To be honest this was no classic and hardly memorable but I won’t complain for a fiver, though I will have a moan about those around me who decided to start leaving ten minutes or so before the full time whistle. With a crowd of just over 6,000 and the town quiet, despite the airshow, there was no real excuse to leave early, except perhaps force of habit. The 50 or so Heerenveen fans were applauded for their support and stayed long after the final whistle to acknowledge their team.

Before getting down to write this I looked at today’s crossword and initially was flummoxed as I scanned the across clues, but then it all started to fall into place and I had completed it before I finished my second mug of tea. And I learnt a new word – schwa which is the uh sound in the middle of words. Let’s hope that crossword’s a metaphor for the upcoming season and our performances all fall into place after a lacklustre pre-season and I’m not left scratching my head muttering “uh?” over missed opportunities on too many occasions in the coming months.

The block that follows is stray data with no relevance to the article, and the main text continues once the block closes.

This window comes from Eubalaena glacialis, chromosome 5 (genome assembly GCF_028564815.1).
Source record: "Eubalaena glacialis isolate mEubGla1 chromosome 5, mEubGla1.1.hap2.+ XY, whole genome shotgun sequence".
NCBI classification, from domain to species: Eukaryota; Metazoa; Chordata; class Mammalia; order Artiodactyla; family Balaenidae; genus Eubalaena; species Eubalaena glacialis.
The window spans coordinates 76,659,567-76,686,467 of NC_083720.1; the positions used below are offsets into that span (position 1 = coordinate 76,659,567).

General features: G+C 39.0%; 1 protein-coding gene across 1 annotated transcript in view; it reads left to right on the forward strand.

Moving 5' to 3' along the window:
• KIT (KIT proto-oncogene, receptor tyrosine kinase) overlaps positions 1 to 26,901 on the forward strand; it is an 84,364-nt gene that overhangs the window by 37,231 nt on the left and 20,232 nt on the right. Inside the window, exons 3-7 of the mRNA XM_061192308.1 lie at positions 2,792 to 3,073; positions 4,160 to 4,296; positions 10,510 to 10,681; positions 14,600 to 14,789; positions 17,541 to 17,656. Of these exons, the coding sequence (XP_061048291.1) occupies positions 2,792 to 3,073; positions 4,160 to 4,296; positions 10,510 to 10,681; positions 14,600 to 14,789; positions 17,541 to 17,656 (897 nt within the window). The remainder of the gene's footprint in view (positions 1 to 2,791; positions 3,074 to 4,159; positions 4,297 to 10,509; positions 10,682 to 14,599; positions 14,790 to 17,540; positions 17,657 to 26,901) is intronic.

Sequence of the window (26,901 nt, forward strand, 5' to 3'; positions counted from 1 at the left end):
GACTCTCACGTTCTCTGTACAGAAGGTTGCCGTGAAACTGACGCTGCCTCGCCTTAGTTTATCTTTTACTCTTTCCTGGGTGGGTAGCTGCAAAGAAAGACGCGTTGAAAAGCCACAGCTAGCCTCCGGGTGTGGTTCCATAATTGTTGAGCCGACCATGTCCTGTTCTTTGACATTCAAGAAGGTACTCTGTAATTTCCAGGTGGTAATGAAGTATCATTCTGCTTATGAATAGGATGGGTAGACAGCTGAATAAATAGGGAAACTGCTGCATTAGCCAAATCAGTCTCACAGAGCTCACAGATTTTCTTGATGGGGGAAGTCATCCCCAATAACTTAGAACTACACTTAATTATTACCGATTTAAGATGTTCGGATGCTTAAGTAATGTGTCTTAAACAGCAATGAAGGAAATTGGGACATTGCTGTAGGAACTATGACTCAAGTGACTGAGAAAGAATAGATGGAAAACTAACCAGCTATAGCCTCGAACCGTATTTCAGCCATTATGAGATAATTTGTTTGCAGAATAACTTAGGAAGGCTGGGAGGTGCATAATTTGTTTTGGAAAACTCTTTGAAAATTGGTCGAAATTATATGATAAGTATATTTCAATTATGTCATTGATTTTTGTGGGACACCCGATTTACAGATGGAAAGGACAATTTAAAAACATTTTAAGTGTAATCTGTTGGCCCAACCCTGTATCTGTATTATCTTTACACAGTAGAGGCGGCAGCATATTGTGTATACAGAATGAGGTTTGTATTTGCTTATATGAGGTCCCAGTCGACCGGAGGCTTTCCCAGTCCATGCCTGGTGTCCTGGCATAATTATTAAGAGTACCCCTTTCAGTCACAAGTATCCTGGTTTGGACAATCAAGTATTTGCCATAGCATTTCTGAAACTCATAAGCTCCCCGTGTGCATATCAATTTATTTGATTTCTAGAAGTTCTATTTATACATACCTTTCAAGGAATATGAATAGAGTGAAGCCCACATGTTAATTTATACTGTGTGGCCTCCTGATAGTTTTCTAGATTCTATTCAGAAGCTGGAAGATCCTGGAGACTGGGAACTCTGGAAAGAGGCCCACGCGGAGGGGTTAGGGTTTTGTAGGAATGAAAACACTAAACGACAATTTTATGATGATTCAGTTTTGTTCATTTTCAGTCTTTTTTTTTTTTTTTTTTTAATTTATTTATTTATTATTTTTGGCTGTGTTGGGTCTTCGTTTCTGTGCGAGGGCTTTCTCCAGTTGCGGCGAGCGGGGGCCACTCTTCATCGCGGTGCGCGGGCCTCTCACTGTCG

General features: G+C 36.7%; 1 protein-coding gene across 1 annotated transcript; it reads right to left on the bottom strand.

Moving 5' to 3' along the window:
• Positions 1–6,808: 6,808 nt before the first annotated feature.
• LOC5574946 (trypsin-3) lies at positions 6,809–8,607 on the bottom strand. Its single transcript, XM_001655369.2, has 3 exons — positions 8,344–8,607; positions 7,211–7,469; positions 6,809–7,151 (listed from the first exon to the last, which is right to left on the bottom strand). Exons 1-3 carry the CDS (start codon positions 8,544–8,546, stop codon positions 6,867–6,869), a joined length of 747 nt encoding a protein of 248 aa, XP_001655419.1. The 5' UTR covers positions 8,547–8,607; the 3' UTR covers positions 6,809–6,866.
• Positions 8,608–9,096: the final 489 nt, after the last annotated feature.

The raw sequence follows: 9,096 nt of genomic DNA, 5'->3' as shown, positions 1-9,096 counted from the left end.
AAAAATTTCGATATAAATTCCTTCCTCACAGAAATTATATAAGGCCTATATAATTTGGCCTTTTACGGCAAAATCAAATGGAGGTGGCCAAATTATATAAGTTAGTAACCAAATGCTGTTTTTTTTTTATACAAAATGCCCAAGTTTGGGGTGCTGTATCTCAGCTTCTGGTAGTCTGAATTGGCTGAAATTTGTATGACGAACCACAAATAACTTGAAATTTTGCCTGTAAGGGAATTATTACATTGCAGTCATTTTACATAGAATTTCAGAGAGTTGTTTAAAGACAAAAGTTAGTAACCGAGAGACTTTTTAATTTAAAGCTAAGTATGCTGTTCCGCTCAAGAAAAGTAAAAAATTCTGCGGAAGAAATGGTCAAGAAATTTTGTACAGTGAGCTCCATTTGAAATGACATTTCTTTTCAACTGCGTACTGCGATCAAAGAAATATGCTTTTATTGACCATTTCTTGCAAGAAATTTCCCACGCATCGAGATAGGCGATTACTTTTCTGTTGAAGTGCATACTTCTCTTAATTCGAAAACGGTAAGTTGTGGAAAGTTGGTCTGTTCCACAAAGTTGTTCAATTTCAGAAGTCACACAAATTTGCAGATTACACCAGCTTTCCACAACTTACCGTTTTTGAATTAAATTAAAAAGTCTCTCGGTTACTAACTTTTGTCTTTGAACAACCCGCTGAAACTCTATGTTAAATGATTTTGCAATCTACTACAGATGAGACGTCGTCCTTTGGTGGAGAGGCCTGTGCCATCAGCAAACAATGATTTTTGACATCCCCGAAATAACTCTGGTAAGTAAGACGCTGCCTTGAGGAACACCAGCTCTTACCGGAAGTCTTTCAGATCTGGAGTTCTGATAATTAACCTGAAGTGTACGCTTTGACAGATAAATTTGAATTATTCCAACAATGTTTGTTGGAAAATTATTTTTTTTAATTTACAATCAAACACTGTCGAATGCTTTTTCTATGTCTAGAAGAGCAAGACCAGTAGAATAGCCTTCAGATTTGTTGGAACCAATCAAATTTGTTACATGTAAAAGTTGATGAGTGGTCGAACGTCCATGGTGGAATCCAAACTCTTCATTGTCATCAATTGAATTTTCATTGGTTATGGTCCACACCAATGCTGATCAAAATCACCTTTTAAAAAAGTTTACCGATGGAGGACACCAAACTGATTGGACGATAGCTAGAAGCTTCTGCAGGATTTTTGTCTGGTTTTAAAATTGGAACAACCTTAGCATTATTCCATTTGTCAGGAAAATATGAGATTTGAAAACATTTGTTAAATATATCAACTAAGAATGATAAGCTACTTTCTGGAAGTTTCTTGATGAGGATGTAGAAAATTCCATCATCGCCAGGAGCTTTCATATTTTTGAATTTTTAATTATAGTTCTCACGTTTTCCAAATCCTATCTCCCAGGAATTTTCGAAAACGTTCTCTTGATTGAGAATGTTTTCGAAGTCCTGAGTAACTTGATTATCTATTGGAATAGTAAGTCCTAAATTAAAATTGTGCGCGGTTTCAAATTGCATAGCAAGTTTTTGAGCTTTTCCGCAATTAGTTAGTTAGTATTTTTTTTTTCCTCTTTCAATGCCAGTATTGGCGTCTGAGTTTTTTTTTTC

Roll on next Saturday and Ha’way the Lads.

Highlights and apparently (if you can face it) the whole ninety minutes are available via

2 thoughts on “View from the East Stand: little to be gleaned from Heerenveen defeat”

  1. Thanks Malcolm. A very fair review of a turgid game. For me, it proved that we can’t play Leadbitter and McGeogh together as they are too one paced and sit too deep. Dobson pushed the whole team forward with his pace, first time passing and athleticism. Agree too about the many latecomers!

    • I think you’ll find most of the latecomers could not gain entry
      until the big double departure gates were opened

Comments are closed.

Next Post